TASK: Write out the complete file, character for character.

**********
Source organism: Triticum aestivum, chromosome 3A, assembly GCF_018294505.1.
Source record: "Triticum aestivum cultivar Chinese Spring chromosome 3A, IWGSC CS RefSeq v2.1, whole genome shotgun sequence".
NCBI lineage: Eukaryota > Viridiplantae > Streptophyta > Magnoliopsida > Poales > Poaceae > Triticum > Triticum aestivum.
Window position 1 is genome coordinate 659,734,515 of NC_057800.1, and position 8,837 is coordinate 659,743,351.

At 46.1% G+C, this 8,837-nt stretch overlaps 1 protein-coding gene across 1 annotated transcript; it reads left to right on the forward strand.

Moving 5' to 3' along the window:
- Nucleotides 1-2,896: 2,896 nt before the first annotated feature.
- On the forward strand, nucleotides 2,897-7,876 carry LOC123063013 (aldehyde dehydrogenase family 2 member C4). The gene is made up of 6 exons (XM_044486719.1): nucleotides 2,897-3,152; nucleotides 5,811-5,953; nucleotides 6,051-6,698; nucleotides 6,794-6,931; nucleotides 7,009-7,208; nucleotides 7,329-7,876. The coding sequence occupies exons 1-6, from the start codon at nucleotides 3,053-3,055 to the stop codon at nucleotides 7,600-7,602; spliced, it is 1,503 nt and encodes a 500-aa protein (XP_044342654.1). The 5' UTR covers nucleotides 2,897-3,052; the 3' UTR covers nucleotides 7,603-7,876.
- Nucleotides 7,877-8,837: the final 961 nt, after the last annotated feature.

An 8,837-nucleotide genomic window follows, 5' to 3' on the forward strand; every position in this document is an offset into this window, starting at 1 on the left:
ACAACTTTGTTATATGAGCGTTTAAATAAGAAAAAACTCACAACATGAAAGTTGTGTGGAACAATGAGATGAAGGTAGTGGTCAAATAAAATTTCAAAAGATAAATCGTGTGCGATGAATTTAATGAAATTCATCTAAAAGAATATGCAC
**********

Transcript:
Source organism: Triticum aestivum, chromosome 3A, assembly GCF_018294505.1.
Source record: "Triticum aestivum cultivar Chinese Spring chromosome 3A, IWGSC CS RefSeq v2.1, whole genome shotgun sequence".
NCBI lineage: Eukaryota > Viridiplantae > Streptophyta > Magnoliopsida > Poales > Poaceae > Triticum > Triticum aestivum.
Window position 1 is genome coordinate 659,734,515 of NC_057800.1, and position 8,837 is coordinate 659,743,351.

At 46.1% G+C, this 8,837-nt stretch overlaps 1 protein-coding gene across 1 annotated transcript; it reads left to right on the forward strand.

Moving 5' to 3' along the window:
- Nucleotides 1-2,896: 2,896 nt before the first annotated feature.
- On the forward strand, nucleotides 2,897-7,876 carry LOC123063013 (aldehyde dehydrogenase family 2 member C4). The gene is made up of 6 exons (XM_044486719.1): nucleotides 2,897-3,152; nucleotides 5,811-5,953; nucleotides 6,051-6,698; nucleotides 6,794-6,931; nucleotides 7,009-7,208; nucleotides 7,329-7,876. The coding sequence occupies exons 1-6, from the start codon at nucleotides 3,053-3,055 to the stop codon at nucleotides 7,600-7,602; spliced, it is 1,503 nt and encodes a 500-aa protein (XP_044342654.1). The 5' UTR covers nucleotides 2,897-3,052; the 3' UTR covers nucleotides 7,603-7,876.
- Nucleotides 7,877-8,837: the final 961 nt, after the last annotated feature.

An 8,837-nucleotide genomic window follows, 5' to 3' on the forward strand; every position in this document is an offset into this window, starting at 1 on the left:
ACAACTTTGTTATATGAGCGTTTAAATAAGAAAAAACTCACAACATGAAAGTTGTGTGGAACAATGAGATGAAGGTAGTGGTCAAATAAAATTTCAAAAGATAAATCGTGTGCGATGAATTTAATGAAATTCATCTAAAAGAATATGCAC